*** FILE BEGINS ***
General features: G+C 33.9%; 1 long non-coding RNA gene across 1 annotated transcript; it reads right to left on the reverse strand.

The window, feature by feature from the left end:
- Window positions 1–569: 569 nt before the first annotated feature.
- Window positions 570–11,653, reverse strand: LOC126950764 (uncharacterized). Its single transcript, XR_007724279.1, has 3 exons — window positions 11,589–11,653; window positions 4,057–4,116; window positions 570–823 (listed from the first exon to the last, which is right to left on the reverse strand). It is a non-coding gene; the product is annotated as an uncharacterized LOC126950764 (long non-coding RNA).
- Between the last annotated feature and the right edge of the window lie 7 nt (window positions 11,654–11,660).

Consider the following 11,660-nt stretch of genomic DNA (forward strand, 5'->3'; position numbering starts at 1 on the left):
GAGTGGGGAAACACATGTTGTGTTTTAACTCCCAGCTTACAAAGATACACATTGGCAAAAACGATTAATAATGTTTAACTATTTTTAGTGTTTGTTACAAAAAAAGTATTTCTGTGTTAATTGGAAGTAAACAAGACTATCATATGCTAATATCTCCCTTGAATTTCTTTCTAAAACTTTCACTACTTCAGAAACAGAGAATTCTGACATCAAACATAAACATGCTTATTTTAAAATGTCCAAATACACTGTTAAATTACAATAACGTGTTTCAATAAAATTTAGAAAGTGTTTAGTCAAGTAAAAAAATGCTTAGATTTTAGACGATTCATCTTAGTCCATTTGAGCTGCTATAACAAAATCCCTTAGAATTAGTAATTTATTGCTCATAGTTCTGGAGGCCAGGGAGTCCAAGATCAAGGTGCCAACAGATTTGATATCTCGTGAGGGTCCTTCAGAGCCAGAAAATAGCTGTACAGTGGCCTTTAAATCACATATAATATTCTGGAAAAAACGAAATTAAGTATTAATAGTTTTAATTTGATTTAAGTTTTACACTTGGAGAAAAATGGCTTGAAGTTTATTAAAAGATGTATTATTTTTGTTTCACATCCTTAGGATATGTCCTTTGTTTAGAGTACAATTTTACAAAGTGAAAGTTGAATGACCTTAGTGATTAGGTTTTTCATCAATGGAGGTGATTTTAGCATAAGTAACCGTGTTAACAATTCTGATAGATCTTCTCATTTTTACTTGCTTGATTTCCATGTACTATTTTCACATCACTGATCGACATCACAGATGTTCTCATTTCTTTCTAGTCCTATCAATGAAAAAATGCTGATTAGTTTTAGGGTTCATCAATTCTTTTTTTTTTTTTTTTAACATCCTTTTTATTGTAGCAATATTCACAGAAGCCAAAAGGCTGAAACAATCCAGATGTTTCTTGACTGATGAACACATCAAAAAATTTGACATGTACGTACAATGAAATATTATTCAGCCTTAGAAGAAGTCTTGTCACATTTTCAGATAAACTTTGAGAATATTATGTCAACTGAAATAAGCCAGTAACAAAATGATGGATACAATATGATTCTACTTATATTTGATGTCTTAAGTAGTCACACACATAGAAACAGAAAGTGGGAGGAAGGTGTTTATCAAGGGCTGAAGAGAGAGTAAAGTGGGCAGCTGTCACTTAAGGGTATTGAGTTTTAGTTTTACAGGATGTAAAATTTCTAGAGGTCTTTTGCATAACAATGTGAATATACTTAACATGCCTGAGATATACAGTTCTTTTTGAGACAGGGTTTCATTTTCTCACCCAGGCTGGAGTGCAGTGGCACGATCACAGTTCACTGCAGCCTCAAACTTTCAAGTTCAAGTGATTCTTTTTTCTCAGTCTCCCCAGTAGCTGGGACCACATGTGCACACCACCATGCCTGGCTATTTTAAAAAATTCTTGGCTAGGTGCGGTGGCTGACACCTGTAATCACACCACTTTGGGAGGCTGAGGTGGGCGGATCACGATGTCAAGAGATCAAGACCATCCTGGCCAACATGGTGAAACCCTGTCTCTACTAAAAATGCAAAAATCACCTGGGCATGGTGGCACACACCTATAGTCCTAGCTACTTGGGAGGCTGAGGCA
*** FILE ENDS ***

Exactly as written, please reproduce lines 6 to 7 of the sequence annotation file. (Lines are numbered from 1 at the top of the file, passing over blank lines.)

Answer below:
Consider the following 11,660-nt stretch of genomic DNA (forward strand, 5'->3'; position numbering starts at 1 on the left):
GAGTGGGGAAACACATGTTGTGTTTTAACTCCCAGCTTACAAAGATACACATTGGCAAAAACGATTAATAATGTTTAACTATTTTTAGTGTTTGTTACAAAAAAAGTATTTCTGTGTTAATTGGAAGTAAACAAGACTATCATATGCTAATATCTCCCTTGAATTTCTTTCTAAAACTTTCACTACTTCAGAAACAGAGAATTCTGACATCAAACATAAACATGCTTATTTTAAAATGTCCAAATACACTGTTAAATTACAATAACGTGTTTCAATAAAATTTAGAAAGTGTTTAGTCAAGTAAAAAAATGCTTAGATTTTAGACGATTCATCTTAGTCCATTTGAGCTGCTATAACAAAATCCCTTAGAATTAGTAATTTATTGCTCATAGTTCTGGAGGCCAGGGAGTCCAAGATCAAGGTGCCAACAGATTTGATATCTCGTGAGGGTCCTTCAGAGCCAGAAAATAGCTGTACAGTGGCCTTTAAATCACATATAATATTCTGGAAAAAACGAAATTAAGTATTAATAGTTTTAATTTGATTTAAGTTTTACACTTGGAGAAAAATGGCTTGAAGTTTATTAAAAGATGTATTATTTTTGTTTCACATCCTTAGGATATGTCCTTTGTTTAGAGTACAATTTTACAAAGTGAAAGTTGAATGACCTTAGTGATTAGGTTTTTCATCAATGGAGGTGATTTTAGCATAAGTAACCGTGTTAACAATTCTGATAGATCTTCTCATTTTTACTTGCTTGATTTCCATGTACTATTTTCACATCACTGATCGACATCACAGATGTTCTCATTTCTTTCTAGTCCTATCAATGAAAAAATGCTGATTAGTTTTAGGGTTCATCAATTCTTTTTTTTTTTTTTTTAACATCCTTTTTATTGTAGCAATATTCACAGAAGCCAAAAGGCTGAAACAATCCAGATGTTTCTTGACTGATGAACACATCAAAAAATTTGACATGTACGTACAATGAAATATTATTCAGCCTTAGAAGAAGTCTTGTCACATTTTCAGATAAACTTTGAGAATATTATGTCAACTGAAATAAGCCAGTAACAAAATGATGGATACAATATGATTCTACTTATATTTGATGTCTTAAGTAGTCACACACATAGAAACAGAAAGTGGGAGGAAGGTGTTTATCAAGGGCTGAAGAGAGAGTAAAGTGGGCAGCTGTCACTTAAGGGTATTGAGTTTTAGTTTTACAGGATGTAAAATTTCTAGAGGTCTTTTGCATAACAATGTGAATATACTTAACATGCCTGAGATATACAGTTCTTTTTGAGACAGGGTTTCATTTTCTCACCCAGGCTGGAGTGCAGTGGCACGATCACAGTTCACTGCAGCCTCAAACTTTCAAGTTCAAGTGATTCTTTTTTCTCAGTCTCCCCAGTAGCTGGGACCACATGTGCACACCACCATGCCTGGCTATTTTAAAAAATTCTTGGCTAGGTGCGGTGGCTGACACCTGTAATCACACCACTTTGGGAGGCTGAGGTGGGCGGATCACGATGTCAAGAGATCAAGACCATCCTGGCCAACATGGTGAAACCCTGTCTCTACTAAAAATGCAAAAATCACCTGGGCATGGTGGCACACACCTATAGTCCTAGCTACTTGGGAGGCTGAGGCA